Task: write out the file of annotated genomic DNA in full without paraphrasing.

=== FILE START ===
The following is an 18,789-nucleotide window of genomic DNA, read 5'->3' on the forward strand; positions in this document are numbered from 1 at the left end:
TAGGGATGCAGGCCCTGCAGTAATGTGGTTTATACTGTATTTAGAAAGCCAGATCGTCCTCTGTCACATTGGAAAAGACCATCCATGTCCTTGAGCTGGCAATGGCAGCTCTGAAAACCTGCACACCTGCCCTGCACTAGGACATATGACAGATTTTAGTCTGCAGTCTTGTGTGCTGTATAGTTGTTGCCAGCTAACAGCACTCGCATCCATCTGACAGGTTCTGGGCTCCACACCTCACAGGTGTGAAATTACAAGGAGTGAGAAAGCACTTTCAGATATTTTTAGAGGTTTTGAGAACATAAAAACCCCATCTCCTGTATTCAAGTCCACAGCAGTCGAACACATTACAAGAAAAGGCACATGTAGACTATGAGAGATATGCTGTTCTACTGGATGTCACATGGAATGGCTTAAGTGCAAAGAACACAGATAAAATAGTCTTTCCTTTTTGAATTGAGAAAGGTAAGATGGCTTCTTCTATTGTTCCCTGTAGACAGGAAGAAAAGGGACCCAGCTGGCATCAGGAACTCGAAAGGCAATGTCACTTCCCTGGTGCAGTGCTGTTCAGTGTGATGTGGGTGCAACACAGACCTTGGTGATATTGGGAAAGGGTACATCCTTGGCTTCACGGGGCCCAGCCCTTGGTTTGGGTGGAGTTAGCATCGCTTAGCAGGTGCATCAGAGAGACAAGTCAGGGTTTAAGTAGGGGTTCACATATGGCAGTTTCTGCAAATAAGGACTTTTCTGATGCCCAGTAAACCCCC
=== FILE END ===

The following is an 18,789-nucleotide window of genomic DNA, read 5'->3' on the forward strand; positions in this document are numbered from 1 at the left end:
TAGGGATGCAGGCCCTGCAGTAATGTGGTTTATACTGTATTTAGAAAGCCAGATCGTCCTCTGTCACATTGGAAAAGACCATCCATGTCCTTGAGCTGGCAATGGCAGCTCTGAAAACCTGCACACCTGCCCTGCACTAGGACATATGACAGATTTTAGTCTGCAGTCTTGTGTGCTGTATAGTTGTTGCCAGCTAACAGCACTCGCATCCATCTGACAGGTTCTGGGCTCCACACCTCACAGGTGTGAAATTACAAGGAGTGAGAAAGCACTTTCAGATATTTTTAGAGGTTTTGAGAACATAAAAACCCCATCTCCTGTATTCAAGTCCACAGCAGTCGAACACATTACAAGAAAAGGCACATGTAGACTATGAGAGATATGCTGTTCTACTGGATGTCACATGGAATGGCTTAAGTGCAAAGAACACAGATAAAATAGTCTTTCCTTTTTGAATTGAGAAAGGTAAGATGGCTTCTTCTATTGTTCCCTGTAGACAGGAAGAAAAGGGACCCAGCTGGCATCAGGAACTCGAAAGGCAATGTCACTTCCCTGGTGCAGTGCTGTTCAGTGTGATGTGGGTGCAACACAGACCTTGGTGATATTGGGAAAGGGTACATCCTTGGCTTCACGGGGCCCAGCCCTTGGTTTGGGTGGAGTTAGCATCGCTTAGCAGGTGCATCAGAGAGACAAGTCAGGGTTTAAGTAGGGGTTCACATATGGCAGTTTCTGCAAATAAGGACTTTTCTGATGCCCAGTAAACCCCC